– Bailey is reactive and very easily triggered. For her, the pack offers stability. She gets to see the members of her pack be indifferent to her big triggers. She gets to see that, even when she reacts, her pack remains unaffected. She feels safer. Braver. She also needs to trust me a little more than normally. She needs to trust me that I will still prioritize her and protect her, even if I have other dogs in my care. For Bailey, pack walks are all about stability and trust.
– Chilly is the newest member of our pack so a lot of pack walking, for him, is just about learning group manners. He is a border collie and still struggles with trying to herd random groups. He’ll walk nicely if it’s just the two of us, but if there’s a pack it’s a challenge for him. Through pack walking, he works on his impulse control.
– Lady is very gentle and easily overshadowed by the others who are more impulsive, but she brings big amounts of warm and calm energy to the pack. She used to struggle with leash pulling, so within the pack her main focus was to keep the slow tempo of the group and not go too fast. She is also easily influenced by other pack member’s reactions to the surroundings, so pack walking is a great exercise for her to practice a calm mindset.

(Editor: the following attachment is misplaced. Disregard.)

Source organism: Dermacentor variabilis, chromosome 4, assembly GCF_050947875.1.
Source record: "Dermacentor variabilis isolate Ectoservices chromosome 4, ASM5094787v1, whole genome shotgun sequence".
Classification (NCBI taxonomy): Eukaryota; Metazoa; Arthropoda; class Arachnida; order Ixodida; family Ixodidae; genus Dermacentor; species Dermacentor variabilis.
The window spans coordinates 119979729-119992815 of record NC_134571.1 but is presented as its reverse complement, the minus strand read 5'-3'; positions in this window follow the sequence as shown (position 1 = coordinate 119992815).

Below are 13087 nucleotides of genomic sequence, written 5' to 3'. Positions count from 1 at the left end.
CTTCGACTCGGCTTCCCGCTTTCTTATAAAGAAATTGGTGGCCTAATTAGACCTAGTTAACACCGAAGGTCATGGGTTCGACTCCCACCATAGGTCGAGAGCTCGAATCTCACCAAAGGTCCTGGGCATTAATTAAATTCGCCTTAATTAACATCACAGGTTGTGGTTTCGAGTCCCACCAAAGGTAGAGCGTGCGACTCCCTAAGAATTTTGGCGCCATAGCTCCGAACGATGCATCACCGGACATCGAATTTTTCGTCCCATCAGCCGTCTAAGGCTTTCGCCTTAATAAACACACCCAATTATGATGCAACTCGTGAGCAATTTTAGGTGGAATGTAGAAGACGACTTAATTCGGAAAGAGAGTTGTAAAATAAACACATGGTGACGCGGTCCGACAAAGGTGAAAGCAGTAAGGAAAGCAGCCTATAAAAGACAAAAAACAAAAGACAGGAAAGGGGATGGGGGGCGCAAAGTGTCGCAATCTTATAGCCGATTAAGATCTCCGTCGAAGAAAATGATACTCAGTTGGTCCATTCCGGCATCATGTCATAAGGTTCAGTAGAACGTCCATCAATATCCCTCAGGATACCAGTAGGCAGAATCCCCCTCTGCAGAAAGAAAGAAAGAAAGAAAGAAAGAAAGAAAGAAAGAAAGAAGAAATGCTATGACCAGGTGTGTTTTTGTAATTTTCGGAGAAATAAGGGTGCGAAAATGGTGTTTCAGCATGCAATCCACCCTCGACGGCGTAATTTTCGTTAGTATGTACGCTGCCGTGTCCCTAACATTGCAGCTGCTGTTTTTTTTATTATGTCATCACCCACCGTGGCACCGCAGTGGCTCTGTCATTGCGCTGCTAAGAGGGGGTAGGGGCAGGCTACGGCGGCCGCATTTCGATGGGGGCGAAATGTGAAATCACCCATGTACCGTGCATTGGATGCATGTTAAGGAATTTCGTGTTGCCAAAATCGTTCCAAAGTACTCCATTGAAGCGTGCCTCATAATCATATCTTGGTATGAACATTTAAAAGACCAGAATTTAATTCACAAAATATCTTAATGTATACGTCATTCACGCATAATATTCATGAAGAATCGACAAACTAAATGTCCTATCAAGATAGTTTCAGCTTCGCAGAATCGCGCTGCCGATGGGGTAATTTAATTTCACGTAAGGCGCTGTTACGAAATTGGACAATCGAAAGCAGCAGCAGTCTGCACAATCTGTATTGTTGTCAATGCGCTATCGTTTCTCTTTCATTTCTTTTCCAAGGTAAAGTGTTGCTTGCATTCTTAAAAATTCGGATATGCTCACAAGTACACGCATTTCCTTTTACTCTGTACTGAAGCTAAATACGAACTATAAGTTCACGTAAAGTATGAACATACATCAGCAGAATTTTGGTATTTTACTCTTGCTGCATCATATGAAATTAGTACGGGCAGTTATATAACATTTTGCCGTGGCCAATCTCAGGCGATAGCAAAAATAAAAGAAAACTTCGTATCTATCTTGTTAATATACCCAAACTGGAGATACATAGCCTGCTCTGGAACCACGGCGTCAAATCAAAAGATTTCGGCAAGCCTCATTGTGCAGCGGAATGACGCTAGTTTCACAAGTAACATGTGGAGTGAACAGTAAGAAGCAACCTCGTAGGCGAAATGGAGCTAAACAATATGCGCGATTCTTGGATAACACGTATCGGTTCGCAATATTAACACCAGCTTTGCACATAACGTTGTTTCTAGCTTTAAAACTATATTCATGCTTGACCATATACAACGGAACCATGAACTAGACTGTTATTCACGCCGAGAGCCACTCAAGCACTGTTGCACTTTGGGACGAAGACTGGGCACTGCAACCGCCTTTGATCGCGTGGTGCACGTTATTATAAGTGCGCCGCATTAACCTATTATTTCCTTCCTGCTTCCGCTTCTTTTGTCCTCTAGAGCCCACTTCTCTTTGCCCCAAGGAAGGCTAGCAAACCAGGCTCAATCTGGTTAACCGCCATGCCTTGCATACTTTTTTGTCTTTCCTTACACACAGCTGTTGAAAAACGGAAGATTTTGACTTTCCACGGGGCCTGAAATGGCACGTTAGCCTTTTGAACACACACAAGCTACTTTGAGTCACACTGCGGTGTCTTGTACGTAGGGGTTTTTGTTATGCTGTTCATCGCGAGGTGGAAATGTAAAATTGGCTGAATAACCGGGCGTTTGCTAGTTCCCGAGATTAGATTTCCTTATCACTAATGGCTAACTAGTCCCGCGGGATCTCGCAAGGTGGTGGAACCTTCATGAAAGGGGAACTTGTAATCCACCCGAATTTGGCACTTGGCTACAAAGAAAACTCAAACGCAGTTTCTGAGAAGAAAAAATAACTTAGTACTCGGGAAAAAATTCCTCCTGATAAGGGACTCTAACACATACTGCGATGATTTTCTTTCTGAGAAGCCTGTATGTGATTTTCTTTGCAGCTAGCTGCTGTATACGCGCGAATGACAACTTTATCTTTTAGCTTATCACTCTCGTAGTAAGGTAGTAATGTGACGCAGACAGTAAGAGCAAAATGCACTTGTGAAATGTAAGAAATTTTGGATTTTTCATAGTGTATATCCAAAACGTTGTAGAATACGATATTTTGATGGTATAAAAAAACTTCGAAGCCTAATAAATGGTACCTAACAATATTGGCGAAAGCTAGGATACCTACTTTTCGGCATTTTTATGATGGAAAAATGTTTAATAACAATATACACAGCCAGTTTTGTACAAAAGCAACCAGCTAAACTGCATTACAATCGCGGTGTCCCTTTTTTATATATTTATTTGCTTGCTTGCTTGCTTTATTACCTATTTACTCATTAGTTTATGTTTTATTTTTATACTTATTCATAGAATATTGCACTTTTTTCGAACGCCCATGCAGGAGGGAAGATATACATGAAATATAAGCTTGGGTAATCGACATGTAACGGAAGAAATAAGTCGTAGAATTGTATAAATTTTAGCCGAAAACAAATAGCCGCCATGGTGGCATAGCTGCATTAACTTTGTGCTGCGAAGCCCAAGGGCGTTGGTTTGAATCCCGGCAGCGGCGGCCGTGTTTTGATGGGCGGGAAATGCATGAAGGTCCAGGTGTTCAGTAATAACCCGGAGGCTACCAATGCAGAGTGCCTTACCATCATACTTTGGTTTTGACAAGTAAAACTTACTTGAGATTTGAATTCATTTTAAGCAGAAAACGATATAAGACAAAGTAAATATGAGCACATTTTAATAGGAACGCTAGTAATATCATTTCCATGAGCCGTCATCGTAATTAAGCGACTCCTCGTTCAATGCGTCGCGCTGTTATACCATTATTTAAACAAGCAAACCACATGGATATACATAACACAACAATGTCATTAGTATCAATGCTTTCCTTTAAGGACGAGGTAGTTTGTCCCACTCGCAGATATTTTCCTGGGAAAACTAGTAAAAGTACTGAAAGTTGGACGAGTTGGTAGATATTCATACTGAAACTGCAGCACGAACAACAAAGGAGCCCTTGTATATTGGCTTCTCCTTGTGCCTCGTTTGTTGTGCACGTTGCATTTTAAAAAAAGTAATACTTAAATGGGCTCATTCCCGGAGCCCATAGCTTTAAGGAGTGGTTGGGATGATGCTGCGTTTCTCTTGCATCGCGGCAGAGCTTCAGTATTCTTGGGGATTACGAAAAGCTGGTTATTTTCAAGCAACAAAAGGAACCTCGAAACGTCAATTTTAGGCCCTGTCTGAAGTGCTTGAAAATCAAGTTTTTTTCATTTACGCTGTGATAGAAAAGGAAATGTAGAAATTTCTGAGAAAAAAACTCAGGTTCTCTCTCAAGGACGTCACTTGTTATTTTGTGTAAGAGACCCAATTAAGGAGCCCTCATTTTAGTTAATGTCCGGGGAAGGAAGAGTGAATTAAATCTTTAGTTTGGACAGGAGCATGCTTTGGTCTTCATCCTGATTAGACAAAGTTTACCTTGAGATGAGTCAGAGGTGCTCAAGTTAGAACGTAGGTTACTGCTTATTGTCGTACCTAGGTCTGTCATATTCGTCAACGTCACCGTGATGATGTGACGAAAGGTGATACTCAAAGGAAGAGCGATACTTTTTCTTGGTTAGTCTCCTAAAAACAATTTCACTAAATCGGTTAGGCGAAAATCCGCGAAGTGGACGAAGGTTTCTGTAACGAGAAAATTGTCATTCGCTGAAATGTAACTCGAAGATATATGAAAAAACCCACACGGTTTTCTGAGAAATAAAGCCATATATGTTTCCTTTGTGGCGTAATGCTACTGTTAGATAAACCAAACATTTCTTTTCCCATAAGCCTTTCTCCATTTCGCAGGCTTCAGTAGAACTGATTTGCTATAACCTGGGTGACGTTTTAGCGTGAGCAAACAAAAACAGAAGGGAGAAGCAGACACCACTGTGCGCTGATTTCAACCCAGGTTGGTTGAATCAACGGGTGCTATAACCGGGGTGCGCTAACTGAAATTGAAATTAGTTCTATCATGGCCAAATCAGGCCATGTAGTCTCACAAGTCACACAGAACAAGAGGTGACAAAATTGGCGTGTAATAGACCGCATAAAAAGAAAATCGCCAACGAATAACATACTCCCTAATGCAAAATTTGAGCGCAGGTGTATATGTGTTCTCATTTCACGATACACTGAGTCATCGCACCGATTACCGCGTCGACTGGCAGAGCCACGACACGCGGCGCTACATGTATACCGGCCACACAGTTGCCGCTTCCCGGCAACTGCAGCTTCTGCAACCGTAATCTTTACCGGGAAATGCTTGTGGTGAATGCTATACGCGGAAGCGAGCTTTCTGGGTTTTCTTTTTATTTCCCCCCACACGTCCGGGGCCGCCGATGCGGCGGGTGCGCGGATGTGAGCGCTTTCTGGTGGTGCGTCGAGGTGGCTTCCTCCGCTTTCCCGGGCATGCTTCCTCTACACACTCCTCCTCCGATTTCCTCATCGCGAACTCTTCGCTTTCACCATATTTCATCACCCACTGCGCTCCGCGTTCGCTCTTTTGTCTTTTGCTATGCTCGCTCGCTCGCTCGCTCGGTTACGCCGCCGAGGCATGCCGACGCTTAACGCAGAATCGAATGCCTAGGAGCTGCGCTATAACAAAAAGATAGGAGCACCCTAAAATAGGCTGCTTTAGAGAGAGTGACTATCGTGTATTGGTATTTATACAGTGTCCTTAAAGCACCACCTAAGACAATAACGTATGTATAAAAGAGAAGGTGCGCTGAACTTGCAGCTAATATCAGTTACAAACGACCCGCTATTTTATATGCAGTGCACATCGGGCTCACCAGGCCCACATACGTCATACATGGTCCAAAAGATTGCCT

– Ruby is the oldest member of our pack who practically doesn’t know triggers and is a good influence on the whole crew with her total indifference to … well, everything. But she’s not the best walker, so she needs to pay attention to where the other pack members are walking and how we are all moving; this provides an amazing mental exercise for her.
Always use positive reinforcement!!! You know how passionate I am about positive training but I want to let you know that pack walking IS possible if you’re training force-free. I know a lot of popular dog walkers use aversives + choke/prong/shock collars and I believe you all know my personal feelings towards that. I stand by positive training because it’s supported by science (and common sense). Make pack walking a great and positive experience for your pups. Be patient. Some dogs will instantly feel comfortable in a pack, some will need more time. It might even happen that some will demand more one-on-one time than others and all of that is okay. Tune into your dog’s individual needs and take it easy. Stay positive, stay kind. Remember, you reap what you sow!
What is your experience with pack walking?How many dogs do you have?How do your walks look like?Any issues with pack walking?Let’s chat in the comments below!